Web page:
If you'd like more detail, I've put this in small text because it's a self-link, but a year ago I went into great detail about how a 40-euro lined jacket was unrealistically priced. Meaning too low to be fair.
posted by fraula at 10:14 AM on November 21, 2012 [8 favorites]


Go to Forever21 or H&M and check out the quality of their clothes. If you're comfortable with that level of quality, you may be happy with a $22 coat.
posted by twisted mister at 11:00 AM on November 21, 2012


I have bought a few coats directly from China, and I am thrilled with all three; looking for best-of-China found stuff far above mall quality -- but these were in the $150-$200 range. Nth the idea that there is not a $22 coat, at least not one one should willingly wear... It won't look fashion-forward in person. Check out your local thrift stores to see what happens to disposable clothes in not too many wears (keeping in mind that it will be the better stuff, much of it having gone straight to the landfill).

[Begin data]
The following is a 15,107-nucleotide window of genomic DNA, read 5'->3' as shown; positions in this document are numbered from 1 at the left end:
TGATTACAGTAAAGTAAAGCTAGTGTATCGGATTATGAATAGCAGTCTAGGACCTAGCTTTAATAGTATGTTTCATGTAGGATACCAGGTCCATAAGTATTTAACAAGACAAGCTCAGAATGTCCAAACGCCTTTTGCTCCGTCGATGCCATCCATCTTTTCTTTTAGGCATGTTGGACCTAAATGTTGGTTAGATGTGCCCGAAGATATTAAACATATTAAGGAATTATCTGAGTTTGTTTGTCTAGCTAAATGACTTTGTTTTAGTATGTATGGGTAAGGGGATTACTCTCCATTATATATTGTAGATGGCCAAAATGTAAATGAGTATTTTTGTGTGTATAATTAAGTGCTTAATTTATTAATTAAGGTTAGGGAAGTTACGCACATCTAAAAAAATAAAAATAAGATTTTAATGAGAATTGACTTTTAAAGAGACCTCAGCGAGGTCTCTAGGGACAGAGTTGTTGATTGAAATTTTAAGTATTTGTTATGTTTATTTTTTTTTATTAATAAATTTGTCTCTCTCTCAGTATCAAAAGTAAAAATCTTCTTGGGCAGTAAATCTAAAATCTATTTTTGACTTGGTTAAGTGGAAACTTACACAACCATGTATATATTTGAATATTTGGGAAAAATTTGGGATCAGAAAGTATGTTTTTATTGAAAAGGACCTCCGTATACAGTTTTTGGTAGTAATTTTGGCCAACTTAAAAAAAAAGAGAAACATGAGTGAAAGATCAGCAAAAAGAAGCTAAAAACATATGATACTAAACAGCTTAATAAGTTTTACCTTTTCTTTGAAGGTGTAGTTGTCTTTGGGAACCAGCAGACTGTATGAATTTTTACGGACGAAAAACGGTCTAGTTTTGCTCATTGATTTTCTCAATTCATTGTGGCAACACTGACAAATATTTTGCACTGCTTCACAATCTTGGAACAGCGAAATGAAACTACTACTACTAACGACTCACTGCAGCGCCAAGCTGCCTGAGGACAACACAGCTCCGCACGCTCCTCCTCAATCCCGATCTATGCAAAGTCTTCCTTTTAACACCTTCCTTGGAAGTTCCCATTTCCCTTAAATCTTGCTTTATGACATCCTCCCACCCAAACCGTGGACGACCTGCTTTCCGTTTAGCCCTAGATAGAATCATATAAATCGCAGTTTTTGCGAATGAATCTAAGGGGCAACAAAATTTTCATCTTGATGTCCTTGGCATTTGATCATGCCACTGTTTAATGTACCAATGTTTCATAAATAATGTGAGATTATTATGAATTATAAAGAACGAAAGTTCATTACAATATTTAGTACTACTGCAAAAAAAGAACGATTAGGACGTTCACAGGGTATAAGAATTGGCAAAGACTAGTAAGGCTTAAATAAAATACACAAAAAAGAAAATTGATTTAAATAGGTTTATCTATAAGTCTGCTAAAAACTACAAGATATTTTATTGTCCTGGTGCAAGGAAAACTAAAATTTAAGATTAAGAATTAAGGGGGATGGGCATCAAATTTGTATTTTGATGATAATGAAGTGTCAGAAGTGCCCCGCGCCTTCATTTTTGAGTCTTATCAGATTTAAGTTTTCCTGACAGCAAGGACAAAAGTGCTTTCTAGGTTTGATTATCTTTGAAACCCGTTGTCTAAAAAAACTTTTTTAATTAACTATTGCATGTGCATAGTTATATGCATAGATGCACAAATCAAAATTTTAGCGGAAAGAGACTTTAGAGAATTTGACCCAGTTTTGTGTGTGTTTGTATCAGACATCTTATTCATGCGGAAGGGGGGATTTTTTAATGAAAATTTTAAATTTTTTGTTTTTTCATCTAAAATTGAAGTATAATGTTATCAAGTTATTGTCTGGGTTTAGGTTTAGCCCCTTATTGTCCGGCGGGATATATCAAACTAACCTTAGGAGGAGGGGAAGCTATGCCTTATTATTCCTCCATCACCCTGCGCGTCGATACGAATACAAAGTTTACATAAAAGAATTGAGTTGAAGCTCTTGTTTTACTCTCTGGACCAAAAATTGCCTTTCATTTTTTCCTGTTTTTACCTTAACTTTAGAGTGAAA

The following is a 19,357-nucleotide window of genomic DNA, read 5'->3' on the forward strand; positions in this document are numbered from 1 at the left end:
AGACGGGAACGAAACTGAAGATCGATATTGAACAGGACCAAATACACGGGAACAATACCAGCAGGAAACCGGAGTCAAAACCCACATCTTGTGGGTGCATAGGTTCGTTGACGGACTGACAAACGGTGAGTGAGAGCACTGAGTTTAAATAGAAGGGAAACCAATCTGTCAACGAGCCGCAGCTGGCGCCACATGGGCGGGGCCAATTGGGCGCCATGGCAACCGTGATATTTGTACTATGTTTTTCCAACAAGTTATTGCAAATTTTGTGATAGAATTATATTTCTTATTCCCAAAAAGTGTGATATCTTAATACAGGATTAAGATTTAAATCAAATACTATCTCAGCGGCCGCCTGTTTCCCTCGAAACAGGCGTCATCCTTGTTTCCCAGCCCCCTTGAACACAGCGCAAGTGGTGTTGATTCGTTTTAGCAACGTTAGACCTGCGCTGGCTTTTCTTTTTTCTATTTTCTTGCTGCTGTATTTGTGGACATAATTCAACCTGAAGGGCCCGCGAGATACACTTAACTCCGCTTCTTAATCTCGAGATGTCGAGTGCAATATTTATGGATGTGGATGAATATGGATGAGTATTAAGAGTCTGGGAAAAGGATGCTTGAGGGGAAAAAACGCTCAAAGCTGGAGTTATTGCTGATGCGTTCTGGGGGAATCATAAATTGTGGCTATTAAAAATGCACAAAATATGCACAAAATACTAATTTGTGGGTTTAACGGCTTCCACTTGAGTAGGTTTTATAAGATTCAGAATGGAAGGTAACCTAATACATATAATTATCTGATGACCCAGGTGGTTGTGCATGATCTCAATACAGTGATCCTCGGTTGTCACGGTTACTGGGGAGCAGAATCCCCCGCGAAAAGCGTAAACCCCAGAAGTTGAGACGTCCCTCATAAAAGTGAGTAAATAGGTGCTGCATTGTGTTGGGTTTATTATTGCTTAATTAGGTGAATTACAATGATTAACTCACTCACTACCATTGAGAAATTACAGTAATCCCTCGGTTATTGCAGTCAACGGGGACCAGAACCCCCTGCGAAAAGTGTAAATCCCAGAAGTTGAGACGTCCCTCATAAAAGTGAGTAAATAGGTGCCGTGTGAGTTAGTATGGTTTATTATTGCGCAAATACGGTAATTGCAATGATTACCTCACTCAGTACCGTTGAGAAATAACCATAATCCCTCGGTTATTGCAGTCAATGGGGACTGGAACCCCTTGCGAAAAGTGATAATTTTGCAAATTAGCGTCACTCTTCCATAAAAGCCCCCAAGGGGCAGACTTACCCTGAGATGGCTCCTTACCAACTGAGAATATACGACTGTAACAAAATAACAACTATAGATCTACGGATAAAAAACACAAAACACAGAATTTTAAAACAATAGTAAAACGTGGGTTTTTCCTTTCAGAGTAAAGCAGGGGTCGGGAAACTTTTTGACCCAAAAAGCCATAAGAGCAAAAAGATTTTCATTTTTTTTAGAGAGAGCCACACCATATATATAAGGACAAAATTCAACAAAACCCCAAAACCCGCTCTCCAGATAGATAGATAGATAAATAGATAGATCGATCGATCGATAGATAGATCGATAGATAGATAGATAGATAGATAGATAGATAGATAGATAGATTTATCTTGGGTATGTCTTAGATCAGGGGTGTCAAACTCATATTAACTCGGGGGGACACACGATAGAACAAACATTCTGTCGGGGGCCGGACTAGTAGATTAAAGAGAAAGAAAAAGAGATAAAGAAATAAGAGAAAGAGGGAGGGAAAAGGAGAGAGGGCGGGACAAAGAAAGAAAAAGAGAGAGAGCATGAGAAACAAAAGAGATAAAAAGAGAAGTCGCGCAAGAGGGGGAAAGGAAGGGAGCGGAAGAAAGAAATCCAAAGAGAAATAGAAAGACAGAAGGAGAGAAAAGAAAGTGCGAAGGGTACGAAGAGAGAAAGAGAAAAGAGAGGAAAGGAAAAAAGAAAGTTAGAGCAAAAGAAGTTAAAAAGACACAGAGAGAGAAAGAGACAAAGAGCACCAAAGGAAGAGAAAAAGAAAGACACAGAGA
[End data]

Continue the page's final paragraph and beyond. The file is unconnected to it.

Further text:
That said, "ioffer.com" is a pretty rich source of designer ripoff whatnot and if you up your price range you should find something nice.

(FWIW, my experience with this sort of purchasing has been that no matter what I've bought, it arrived marked "clothing -- gift -- $20" on the customs chit)
posted by kmennie at 11:23 AM on November 21, 2012


These three guys ( 1, 2, 3) seem happy enough with their Lees Shop purchases, though the last one took his vest to a tailor. Not sure about the two shops you mentioned, specifically, but I do know that many of the Chinese shops recycle the same catalogue photos while stocking items that only resemble those photos.
posted by paperback version at 12:00 PM on November 21, 2012


If you are okay with disposable pieces and can go into your purchase knowing that you won't wear the item more than a handful of times, go for it!

Don't build your wardrobe around clothes like this: add them on to an already solid wardrobe for fun/trendy flourishes. Keep in mind these clothes will look good for ~15 to 20 wear/washes and then begin to fall apart and look shoddy, misshapen and dull.

For instance, varsity jackets are a trendy #menswear item right now and are a safe bet from one of these sites. But if you're looking for a well-made winter jacket that will last you more than a year, better look elsewhere.
posted by moons in june at 5:47 PM on November 21, 2012


I don't know if I would buy such a cheap coat because so many things can go wrong compared to say, a t shirt, when it comes to fit. A coat can become a waste if there's not enough room in the back or the sleeves are a hair short, etc.
posted by p1nkdaisy at 2:14 AM on November 23, 2012


« Older Screening questions (and answe...   |  So after quite a few years in ... Newer »
This thread is closed to new comments.